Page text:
“The best of these fictional vignettes are like a splash of ice water in the face. Wake up, they shout, your life is unspooling. They create their emotional effects with a quick windup and a powerful release, often a final, lingering image.”
That’s how Lisa Mulleneaux’s review of Best Small Fictions 2016 concludes, and I think that’s a great description of what draws me to flash as a form of fiction. It’s concentrated, a bouillon cube on your tongue, almost too much salt and insistence but the flavor lingers.
She calls attention to some of my favorite stories in the collection, including”World’s Worst Clown,” by James Kennedy and “Going South” by Tina Barry. A few other stories I especially like — not necessarily mentioned in this review — are”Trifle” by Mary-Jane Holmes with its ability to bind worlds, and “Toad” by Grant Faulkner with its philosophical twist. “The Story, Victorious” by Etgar Keret is another pleasing puzzle, like one of those hardwood ones whose pieces feel so good in the hand.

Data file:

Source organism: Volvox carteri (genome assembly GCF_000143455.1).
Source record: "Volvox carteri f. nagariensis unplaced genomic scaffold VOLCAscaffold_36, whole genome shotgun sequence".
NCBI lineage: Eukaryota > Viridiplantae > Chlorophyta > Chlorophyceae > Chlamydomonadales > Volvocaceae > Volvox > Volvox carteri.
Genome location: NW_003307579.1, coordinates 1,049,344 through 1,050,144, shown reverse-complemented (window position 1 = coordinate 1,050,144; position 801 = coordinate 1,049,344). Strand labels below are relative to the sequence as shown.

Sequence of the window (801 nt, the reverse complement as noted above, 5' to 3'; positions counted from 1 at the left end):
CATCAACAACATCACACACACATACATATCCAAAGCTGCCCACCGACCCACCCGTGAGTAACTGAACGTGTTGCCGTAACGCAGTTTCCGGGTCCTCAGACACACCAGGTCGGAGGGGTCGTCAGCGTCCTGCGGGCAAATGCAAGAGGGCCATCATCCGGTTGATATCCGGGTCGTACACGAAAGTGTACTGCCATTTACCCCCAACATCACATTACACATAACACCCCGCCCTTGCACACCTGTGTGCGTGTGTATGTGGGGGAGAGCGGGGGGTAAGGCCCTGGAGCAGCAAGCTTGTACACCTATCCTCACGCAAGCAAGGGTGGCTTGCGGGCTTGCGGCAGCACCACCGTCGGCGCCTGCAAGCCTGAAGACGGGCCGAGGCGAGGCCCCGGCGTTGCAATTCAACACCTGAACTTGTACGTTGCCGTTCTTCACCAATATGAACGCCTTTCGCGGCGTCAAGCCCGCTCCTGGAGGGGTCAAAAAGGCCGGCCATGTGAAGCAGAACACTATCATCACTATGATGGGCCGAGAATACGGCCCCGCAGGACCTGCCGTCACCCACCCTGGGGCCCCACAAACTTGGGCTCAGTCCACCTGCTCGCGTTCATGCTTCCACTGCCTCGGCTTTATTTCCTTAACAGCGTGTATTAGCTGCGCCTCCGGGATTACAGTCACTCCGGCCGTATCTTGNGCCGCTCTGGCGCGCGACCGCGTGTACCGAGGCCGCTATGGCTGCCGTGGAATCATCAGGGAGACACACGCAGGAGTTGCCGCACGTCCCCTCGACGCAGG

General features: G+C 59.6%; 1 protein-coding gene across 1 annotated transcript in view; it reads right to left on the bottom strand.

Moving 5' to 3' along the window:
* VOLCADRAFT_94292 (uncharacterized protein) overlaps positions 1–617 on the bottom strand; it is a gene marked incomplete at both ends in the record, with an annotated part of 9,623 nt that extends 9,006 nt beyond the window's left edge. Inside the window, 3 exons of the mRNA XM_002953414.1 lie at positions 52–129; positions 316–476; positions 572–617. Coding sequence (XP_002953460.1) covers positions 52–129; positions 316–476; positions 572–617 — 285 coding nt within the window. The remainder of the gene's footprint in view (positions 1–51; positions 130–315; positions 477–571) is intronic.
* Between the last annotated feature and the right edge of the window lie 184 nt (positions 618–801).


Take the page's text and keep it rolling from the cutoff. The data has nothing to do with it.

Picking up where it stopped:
I was really happy to see a specific shout-out for my story, “Carnivores,” in Mulleneaux’s review: “A Venus flytrap narrates a family’s miseries with the arrogance of the well-fed in Janey Skinner’s “Carnivores,” which plays with the notion of a mother devouring her children. Surely this story gets the prize for most unusual point of view.”
There’s something especially delicious about seeing my writing touch and please another person, someone who doesn’t know me personally and yet we connect through the fiction. The things that made me smile on the page bring a smile to others, an emotion, a vision. It doesn’t get better than that.